IF it hadn't been such a cool day forcing me to wear a cardigan that didn't quite suit my outfit, it would have been perfect. The sky was cloudy, but with glimpses of blue, and we were less than 10 metres from the rails.
There was a flash of colour from the jockeys' silks as their horses raced past in a thunder of hooves. No activity was more strenuous than strolling to the bookies to place a bet before returning to my picnic rug, glass of champagne and the company of friends.
That's what a day at the country races is all about.
Melbourne's love affair with racing has been well documented and long acknowledged — we even have a day off for a horse race — but over the past few years the popularity of a day at the races has exploded, particularly during the Spring Racing Carnival.
But the atmosphere has changed at the metropolitan meets. Racegoers aren't necessarily there to see one horse take home millions in the race that stops a nation. It's about the fashion, marquees, hook-ups and celebrity spotting.
Meanwhile, country racing is increasing in popularity — tracks are being upgraded, fashion competitions attract high-profile names and the horses run a decent race.
Racing expert John Rothfield — aka Dr Turf — says country racing is experiencing a resurgence, particularly at this time of year. "It's been promoted really well, the facilities are really, it's great for families and, instead of running their big cup days on a Tuesday or Wednesday, they're now on a Sunday."
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Rothfield says he has "always loved" country racing and, while often the quality of the horses may not be up to the standard seen at Flemington, it's the atmosphere that attracts people. "There's a real sense of community — and they have a vested interest to keep the race vibrant."
He says the benefits for business are great because of the influx of visitors. "In Avoca, there are just 400 people who live in the town but they attract about 8000 people to the Avoca Cup."
Cranbourne Turf Club chief executive and chamber of commerce member Neil Bainbridge agrees. "There's no question that it's outstanding for the town — racing in Cranbourne brings $100 million to the local economy and about 1200 jobs."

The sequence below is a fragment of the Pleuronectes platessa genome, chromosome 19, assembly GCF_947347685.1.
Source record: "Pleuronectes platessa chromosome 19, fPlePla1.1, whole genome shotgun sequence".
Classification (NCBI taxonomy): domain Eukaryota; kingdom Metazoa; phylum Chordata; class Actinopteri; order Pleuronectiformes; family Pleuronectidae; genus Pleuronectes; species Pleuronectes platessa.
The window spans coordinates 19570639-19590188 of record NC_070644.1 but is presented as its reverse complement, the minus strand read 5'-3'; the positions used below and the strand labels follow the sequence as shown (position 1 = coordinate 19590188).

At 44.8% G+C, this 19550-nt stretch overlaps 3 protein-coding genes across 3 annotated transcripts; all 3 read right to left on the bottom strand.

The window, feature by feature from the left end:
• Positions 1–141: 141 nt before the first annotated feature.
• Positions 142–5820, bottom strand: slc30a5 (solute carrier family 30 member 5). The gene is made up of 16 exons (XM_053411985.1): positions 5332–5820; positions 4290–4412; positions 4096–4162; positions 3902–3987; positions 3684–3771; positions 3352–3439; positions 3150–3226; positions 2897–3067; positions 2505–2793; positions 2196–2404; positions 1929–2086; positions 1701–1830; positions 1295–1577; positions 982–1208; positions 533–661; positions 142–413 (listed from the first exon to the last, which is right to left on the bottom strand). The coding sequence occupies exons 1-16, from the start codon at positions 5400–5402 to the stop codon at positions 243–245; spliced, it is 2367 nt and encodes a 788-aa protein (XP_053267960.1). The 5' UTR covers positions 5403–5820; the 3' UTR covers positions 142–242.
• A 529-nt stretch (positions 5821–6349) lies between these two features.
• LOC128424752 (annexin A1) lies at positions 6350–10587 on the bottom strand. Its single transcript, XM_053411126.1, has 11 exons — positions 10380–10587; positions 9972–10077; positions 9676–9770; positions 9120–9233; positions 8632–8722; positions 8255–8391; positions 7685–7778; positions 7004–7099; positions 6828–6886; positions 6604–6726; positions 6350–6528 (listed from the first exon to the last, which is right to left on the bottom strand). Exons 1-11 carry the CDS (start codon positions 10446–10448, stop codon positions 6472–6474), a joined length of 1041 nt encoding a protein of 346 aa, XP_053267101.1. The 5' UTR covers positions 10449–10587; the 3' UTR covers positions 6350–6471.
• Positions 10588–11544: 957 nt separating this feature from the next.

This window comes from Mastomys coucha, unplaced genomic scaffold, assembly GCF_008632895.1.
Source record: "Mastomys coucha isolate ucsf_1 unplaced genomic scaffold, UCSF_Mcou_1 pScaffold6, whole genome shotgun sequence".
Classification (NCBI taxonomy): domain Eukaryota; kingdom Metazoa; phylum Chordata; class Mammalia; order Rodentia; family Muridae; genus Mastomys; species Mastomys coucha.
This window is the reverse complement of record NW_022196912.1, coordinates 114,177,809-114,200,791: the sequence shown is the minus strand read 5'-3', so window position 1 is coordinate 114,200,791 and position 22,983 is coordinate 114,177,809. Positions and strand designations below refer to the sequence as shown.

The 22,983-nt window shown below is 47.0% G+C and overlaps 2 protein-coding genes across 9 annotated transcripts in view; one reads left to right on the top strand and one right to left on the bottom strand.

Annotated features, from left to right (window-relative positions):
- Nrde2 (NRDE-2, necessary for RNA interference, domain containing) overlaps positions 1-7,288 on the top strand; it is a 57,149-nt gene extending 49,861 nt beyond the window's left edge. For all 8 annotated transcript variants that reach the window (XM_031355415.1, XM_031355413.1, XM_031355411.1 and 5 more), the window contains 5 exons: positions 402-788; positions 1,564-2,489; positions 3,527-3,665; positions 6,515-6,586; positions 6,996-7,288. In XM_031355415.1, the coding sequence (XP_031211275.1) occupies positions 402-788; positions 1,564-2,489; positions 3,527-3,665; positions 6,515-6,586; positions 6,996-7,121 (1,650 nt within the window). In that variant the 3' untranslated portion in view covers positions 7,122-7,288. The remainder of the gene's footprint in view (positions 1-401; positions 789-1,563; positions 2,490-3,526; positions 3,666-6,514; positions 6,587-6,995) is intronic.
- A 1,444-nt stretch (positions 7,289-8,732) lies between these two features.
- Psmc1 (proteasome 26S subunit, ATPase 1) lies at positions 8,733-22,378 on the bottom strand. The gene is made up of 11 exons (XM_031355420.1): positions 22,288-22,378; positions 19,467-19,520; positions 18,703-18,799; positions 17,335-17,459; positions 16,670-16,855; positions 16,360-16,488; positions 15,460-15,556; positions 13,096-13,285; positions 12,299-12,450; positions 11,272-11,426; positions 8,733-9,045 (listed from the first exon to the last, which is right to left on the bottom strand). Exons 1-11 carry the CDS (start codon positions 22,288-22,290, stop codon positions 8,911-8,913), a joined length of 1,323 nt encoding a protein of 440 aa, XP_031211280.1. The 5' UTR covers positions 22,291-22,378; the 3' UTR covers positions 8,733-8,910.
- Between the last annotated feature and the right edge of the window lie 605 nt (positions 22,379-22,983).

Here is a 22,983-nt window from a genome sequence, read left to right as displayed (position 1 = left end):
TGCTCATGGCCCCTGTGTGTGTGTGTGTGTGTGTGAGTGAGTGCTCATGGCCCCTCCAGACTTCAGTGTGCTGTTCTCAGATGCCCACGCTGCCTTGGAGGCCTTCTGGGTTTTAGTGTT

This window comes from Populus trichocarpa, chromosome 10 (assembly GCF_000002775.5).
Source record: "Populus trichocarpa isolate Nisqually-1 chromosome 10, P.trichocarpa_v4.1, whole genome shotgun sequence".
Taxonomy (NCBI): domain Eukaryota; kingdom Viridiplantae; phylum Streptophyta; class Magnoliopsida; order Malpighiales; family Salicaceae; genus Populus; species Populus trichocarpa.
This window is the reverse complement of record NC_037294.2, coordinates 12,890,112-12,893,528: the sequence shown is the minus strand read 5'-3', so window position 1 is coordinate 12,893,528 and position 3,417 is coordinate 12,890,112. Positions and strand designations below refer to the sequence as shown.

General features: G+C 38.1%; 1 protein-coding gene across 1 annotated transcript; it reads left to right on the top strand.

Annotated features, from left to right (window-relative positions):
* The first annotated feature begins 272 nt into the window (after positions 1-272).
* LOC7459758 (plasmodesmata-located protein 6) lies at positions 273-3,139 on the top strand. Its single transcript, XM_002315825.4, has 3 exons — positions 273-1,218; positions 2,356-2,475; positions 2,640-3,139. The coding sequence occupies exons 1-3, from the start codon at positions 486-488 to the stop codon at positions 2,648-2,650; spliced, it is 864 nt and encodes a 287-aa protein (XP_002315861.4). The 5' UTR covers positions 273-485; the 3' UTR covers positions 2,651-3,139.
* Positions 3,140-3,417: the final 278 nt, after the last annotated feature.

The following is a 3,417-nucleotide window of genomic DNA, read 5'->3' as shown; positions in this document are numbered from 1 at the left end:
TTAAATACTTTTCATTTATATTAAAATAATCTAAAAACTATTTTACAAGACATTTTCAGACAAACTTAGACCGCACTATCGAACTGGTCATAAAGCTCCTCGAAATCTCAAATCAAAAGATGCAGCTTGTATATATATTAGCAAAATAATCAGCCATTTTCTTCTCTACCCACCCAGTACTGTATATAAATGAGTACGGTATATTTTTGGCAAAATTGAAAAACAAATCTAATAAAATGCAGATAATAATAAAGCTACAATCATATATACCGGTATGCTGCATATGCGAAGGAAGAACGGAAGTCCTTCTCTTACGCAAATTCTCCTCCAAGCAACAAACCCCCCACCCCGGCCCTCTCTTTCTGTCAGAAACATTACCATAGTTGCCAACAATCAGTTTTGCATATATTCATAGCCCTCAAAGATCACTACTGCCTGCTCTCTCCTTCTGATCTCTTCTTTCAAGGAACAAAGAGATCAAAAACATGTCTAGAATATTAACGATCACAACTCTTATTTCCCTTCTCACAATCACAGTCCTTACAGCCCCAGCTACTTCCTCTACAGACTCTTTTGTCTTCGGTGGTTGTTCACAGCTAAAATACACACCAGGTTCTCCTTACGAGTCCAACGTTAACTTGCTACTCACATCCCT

The Cranbourne training complex is the largest thoroughbred training centre in the southern hemisphere with 105 trainers based at the site and 753 stable hands.
Bainbridge said country races benefited surrounding businesses. "When you get about 10,000 people to an event, a percentage will stay overnight in the town, they'll buy petrol from our stations and stock up on supplies at the shops."
Charlotte Littlefoot is a regular around the tracks — country and metropolitan — and organised the Myer Fashions on the Field at the Cranbourne Cup several weeks ago.
She says the country races are considered more "accessible" for a number of reasons. "There's every age group, there is more space and it's not as packed as one of the big metropolitan meets."
In the fashion department, Littlefoot says designer labels, unique student designers and vintage Chanel won't necessarily take out top prize. And the ages of entrants ranged from 18 to late 60s. "You do get some serial entrants in country racing, but at Cranbourne this year a local girl took out second place, so that evened it out a little."
Littlefoot says the runner-up wore a vintage skirt and a simple black top — "it was just the way she put it together".
The seasoned racegoer says country fashion entrants often "create" part of their outfit with their own hands. "The lady who won made her hat — she bought it from an op shop, painted it and created a whole new style."
Littlefoot, who helps trains her horses as her day job, says the obvious difference between country and metropolitan meets is the horses. John Rothfield says the quality of the races depends on the size of the venue.
The Geelong Cup — a group 3 race — had some big names competing last week due, Rothfield says, to the venue and the fact it was just two weeks out from the Melbourne Cup.
Other country race meets offer something completely different. Melbourne Cup day in the Yarra Valley will be celebrated with harness racing. Peter Goudie, 71, is a "retired" trainer — who still trains horses — and has lived in the Yarra Valley for more than 25 years.
He'll have "three or four" horses competing at the Yarra Valley racecourse next week and says there has been up to 15,000 spectators at Cup Day in previous years. "It's become more of a social event," Goudie says. "The horses are a bonus."
A Yarra Valley local, Goudie says the day attracts plenty of interest from the area — "you'll bump into neighbours, maybe even a whole street" — but also gets plenty of visitors from Melbourne.
"The weather definitely dictates how many visitors we get. A lot of people make the decision the day before."
He believes country races have a different atmosphere to the metropolitan racing days, like Derby, Melbourne Cup or Oaks days. "We're more relaxed, it's family-oriented and people feel happy to bring along their kids or grandkids," he says.
On Melbourne Cup Day, there will be a designated family zone along the straight, children's entertainment and free entry for children accompanied by an adult. "They definitely cater for kids — dad can take the kids to the kids' zone and mum can relax."
John Rothfield says country races are also a natural magnet for Christmas parties and corporate events. "They're a great idea because it's during the day, so people don't get too stupid and it's something different."
As for the future, Rothfield is certain a day at the country races will become a regular for many racegoers. "It's the country, so it's relaxed. And it's moving in the right direction — it's really strong and really vibrant."
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